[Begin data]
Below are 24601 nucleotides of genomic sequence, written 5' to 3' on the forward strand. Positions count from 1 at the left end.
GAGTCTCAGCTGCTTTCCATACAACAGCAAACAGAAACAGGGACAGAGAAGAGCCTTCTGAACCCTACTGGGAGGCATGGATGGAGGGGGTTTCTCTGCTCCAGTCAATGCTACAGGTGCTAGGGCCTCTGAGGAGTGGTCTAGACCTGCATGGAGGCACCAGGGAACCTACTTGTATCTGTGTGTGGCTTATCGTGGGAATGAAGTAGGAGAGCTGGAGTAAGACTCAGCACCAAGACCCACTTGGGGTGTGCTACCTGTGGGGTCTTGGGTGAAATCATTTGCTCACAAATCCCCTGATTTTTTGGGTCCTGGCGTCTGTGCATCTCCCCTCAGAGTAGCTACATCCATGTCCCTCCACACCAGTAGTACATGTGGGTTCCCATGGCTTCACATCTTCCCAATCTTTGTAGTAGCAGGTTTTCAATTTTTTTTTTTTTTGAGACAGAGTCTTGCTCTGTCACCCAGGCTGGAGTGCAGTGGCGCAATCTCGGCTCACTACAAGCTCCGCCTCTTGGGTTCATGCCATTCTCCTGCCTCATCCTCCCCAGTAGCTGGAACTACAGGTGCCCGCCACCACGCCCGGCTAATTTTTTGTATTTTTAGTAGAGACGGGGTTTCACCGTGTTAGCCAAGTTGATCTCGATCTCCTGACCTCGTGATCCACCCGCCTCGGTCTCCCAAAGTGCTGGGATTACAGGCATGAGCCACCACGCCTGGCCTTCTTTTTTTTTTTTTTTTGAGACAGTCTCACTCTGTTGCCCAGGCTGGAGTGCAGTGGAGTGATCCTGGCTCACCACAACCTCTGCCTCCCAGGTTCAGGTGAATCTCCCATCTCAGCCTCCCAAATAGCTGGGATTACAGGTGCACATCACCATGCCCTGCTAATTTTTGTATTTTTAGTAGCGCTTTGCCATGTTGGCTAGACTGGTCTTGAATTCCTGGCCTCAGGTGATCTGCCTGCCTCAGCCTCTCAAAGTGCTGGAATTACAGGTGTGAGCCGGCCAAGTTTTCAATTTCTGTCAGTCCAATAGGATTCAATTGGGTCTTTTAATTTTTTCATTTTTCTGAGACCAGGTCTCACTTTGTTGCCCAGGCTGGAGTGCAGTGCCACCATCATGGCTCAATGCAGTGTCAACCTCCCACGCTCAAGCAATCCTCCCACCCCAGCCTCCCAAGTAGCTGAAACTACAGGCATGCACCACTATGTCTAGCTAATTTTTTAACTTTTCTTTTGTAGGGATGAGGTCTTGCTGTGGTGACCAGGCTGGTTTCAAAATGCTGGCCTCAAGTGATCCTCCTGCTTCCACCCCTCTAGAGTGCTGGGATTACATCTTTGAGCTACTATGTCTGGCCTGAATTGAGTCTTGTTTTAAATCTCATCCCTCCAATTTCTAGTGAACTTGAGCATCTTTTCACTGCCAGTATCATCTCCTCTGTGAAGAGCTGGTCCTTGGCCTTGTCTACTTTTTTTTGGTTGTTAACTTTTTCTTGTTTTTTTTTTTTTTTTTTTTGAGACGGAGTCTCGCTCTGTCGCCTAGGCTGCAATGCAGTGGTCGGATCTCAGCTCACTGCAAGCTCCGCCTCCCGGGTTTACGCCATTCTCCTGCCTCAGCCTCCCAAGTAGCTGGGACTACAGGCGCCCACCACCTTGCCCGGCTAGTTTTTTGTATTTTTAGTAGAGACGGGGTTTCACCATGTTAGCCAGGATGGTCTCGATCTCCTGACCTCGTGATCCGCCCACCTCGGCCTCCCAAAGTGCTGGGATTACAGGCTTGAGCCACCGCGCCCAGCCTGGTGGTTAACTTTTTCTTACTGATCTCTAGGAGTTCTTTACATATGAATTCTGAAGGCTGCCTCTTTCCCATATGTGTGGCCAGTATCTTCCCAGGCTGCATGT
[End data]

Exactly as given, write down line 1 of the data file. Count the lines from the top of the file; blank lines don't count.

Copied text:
Below are 24601 nucleotides of genomic sequence, written 5' to 3' on the forward strand. Positions count from 1 at the left end.